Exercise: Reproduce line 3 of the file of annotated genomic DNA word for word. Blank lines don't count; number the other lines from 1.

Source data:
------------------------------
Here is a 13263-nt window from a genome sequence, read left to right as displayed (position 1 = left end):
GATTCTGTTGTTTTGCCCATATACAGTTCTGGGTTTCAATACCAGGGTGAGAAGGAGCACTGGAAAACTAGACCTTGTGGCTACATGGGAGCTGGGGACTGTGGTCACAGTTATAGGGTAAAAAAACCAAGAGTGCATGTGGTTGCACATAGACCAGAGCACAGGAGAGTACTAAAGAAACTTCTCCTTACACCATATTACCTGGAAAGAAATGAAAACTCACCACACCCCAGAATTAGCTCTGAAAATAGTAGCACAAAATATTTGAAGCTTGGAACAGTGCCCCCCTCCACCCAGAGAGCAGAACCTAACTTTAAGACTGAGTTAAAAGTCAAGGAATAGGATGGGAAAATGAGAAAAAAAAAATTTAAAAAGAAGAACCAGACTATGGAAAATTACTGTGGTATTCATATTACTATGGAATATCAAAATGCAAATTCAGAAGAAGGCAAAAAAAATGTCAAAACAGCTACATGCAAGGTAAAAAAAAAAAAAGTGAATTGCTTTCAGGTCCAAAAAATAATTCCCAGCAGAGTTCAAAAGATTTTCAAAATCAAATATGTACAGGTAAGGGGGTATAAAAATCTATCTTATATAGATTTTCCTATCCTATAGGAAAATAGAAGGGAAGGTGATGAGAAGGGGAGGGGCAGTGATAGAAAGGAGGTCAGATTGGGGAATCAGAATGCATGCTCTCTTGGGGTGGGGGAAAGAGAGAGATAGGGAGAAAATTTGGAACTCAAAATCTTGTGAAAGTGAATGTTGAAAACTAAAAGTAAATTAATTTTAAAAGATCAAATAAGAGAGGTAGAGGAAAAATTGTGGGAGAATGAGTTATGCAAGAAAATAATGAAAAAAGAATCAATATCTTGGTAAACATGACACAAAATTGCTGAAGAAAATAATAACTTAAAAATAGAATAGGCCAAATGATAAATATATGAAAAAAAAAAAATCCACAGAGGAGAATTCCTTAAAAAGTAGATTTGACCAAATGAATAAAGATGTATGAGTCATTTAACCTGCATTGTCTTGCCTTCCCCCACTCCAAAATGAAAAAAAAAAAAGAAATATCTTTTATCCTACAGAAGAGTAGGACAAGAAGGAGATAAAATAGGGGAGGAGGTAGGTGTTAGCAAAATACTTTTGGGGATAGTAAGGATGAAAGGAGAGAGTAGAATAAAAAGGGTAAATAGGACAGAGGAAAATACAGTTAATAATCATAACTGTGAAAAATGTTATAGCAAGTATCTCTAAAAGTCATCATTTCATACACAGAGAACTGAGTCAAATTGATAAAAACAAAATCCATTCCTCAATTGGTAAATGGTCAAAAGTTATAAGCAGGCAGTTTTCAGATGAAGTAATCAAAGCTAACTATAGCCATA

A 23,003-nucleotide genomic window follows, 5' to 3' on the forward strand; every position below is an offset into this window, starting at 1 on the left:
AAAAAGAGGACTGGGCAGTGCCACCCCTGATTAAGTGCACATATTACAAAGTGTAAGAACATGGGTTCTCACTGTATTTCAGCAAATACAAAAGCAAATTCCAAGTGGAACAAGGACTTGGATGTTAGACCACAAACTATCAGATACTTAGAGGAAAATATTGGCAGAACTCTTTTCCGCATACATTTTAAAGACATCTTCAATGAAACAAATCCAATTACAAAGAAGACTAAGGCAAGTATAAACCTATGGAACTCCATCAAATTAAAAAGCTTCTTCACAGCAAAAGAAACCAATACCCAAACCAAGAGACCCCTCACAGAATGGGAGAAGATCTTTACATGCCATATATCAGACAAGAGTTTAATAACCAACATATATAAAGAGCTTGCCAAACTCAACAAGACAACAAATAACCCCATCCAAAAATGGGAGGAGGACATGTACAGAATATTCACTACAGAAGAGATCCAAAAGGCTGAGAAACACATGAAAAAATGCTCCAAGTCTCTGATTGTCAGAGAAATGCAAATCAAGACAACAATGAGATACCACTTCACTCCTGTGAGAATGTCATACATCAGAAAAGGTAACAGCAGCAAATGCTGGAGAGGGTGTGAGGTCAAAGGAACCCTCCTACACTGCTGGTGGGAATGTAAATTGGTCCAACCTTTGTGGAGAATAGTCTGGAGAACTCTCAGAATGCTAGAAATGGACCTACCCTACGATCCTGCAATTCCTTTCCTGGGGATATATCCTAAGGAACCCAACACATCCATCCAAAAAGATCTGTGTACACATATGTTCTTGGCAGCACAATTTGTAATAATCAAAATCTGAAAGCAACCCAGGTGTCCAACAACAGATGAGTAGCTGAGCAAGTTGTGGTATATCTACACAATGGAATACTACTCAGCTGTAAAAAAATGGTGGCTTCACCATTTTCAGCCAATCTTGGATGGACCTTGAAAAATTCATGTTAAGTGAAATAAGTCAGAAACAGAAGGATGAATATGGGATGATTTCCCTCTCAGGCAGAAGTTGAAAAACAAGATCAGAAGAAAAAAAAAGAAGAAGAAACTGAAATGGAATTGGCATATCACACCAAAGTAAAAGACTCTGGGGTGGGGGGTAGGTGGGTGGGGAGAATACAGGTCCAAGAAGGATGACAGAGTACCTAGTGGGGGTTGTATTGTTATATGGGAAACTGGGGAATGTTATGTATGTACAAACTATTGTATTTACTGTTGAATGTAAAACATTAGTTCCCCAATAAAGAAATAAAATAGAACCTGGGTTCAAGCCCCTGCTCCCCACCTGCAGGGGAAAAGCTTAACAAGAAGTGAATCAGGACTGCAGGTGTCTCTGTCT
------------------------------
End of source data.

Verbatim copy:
A 23,003-nucleotide genomic window follows, 5' to 3' on the forward strand; every position below is an offset into this window, starting at 1 on the left: